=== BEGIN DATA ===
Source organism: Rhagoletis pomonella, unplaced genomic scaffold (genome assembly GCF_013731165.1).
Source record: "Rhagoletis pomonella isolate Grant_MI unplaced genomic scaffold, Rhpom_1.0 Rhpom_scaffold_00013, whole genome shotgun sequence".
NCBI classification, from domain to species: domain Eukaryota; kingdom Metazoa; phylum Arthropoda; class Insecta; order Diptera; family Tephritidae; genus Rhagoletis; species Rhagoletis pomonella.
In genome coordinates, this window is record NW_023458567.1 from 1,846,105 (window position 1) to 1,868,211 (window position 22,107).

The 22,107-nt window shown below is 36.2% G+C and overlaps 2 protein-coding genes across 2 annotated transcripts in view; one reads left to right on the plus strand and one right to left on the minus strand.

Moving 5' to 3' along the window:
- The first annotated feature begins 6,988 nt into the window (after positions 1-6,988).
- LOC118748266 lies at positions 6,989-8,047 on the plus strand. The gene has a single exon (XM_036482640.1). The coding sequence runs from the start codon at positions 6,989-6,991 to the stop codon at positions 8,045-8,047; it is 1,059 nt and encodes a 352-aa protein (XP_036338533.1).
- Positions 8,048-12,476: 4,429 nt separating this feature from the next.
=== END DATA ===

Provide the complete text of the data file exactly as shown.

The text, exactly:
Source organism: Rhagoletis pomonella, unplaced genomic scaffold (genome assembly GCF_013731165.1).
Source record: "Rhagoletis pomonella isolate Grant_MI unplaced genomic scaffold, Rhpom_1.0 Rhpom_scaffold_00013, whole genome shotgun sequence".
NCBI classification, from domain to species: domain Eukaryota; kingdom Metazoa; phylum Arthropoda; class Insecta; order Diptera; family Tephritidae; genus Rhagoletis; species Rhagoletis pomonella.
In genome coordinates, this window is record NW_023458567.1 from 1,846,105 (window position 1) to 1,868,211 (window position 22,107).

The 22,107-nt window shown below is 36.2% G+C and overlaps 2 protein-coding genes across 2 annotated transcripts in view; one reads left to right on the plus strand and one right to left on the minus strand.

Moving 5' to 3' along the window:
- The first annotated feature begins 6,988 nt into the window (after positions 1-6,988).
- LOC118748266 lies at positions 6,989-8,047 on the plus strand. The gene has a single exon (XM_036482640.1). The coding sequence runs from the start codon at positions 6,989-6,991 to the stop codon at positions 8,045-8,047; it is 1,059 nt and encodes a 352-aa protein (XP_036338533.1).
- Positions 8,048-12,476: 4,429 nt separating this feature from the next.